CONCLUSION

In summary, a small EF (16 mV/mm) is an effective cue to guide migration of hNSCs. The guidance effect is different from undifferentiated iPSCs which appeared to depend on Rho/ROCK signaling and also different from chemotaxis through CXCR4 pathway. Electric stimulation may offer a practical approach to facilitate therapies using hNSCs in brain injury, where guided cell migration and integration are needed.

Acknowledgements

We thank Dr. Lin Cao and other members from the Zhao and Nolta laboratories for assistance. This work was supported by grants from the California Institute of Regenerative Medicine RB1-01417 (to M.Z.) and TR1-01257 (to J.N.). M.Z. is also supported by NIH 1R01EY019101, NSF MCB-0951199, and UC Davis Dermatology Developmental Fund, and in part by the Research to Prevent Blindness, Inc. J.N. is also supported by the NIH (5P30AG010129, 5RC1AG036022-02, and 2P51RR000169-49). J.F.F. is supported by NSFC (30901543). J.L. is supported by a fellowship from the Shriners of Northern California.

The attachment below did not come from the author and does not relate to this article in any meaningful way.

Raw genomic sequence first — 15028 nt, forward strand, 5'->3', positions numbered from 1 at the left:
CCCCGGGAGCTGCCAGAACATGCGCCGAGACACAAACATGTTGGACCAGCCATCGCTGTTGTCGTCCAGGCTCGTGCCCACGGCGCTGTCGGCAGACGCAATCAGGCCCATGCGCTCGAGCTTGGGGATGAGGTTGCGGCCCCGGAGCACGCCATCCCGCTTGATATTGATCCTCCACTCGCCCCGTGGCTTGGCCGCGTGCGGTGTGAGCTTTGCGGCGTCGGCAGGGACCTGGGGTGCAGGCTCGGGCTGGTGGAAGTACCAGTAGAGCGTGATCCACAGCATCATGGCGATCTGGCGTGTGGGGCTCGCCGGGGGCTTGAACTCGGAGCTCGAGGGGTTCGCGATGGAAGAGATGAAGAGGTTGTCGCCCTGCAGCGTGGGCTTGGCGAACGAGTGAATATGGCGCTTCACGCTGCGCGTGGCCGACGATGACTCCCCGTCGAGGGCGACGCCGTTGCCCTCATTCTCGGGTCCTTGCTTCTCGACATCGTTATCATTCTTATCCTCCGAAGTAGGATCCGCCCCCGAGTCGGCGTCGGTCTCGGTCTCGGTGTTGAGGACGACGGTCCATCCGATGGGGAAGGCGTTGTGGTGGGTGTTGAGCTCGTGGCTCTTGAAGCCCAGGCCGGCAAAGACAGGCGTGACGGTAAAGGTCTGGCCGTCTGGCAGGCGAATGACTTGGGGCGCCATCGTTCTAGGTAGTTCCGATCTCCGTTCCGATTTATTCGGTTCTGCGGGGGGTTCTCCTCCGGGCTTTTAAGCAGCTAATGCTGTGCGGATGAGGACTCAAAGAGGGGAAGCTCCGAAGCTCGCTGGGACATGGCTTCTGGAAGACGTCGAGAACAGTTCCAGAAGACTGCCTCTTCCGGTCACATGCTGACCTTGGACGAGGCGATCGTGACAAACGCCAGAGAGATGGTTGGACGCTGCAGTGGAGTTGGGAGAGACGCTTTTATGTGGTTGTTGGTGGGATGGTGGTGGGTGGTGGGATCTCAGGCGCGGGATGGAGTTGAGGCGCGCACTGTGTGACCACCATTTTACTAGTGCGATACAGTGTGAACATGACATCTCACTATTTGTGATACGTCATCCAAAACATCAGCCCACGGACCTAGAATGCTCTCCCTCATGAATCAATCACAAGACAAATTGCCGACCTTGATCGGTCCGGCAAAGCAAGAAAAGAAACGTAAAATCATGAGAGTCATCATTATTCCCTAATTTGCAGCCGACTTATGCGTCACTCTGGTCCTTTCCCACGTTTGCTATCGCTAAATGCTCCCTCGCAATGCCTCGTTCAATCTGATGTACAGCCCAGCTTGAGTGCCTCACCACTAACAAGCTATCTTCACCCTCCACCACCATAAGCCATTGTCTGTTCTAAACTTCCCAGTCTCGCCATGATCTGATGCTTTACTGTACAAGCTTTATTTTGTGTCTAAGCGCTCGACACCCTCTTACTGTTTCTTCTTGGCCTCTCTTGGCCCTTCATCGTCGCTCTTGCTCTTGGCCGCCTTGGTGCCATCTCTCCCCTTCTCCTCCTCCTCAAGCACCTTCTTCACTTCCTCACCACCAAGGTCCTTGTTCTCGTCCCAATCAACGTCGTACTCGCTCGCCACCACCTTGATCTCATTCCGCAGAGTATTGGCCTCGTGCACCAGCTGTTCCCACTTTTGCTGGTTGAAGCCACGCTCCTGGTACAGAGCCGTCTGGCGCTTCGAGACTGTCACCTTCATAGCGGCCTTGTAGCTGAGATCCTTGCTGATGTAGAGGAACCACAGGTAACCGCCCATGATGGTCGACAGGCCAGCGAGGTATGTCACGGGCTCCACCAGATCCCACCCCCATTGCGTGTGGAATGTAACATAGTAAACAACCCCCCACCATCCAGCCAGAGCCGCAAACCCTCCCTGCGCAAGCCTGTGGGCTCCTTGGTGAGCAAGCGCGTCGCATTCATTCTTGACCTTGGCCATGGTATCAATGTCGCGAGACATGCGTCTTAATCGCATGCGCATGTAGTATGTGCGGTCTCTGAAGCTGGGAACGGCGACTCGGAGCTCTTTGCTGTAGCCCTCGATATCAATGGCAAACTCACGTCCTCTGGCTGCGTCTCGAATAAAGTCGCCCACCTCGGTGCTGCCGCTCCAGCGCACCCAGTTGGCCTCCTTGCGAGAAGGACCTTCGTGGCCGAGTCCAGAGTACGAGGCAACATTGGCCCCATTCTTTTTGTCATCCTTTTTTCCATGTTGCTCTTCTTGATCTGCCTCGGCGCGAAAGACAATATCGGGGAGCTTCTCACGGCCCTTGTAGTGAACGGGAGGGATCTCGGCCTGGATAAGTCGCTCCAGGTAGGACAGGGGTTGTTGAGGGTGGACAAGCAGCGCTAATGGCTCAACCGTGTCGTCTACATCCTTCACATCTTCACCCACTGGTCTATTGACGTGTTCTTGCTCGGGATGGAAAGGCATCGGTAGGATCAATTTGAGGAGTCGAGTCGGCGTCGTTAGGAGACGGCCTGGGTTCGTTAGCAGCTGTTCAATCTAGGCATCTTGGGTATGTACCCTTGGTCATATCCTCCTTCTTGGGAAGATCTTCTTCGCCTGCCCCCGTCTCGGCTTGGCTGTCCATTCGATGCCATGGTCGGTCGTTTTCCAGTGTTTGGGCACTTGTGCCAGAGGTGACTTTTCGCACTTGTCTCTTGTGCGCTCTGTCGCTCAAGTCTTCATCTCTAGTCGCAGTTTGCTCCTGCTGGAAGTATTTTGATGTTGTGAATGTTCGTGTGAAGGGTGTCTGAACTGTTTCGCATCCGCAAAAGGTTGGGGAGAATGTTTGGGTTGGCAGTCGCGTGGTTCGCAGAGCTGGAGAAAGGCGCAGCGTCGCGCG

DISCLOSURE OF POTENTIAL CONFLICTS OF INTEREST

M.Z. has research funding/contracted research with CIRM.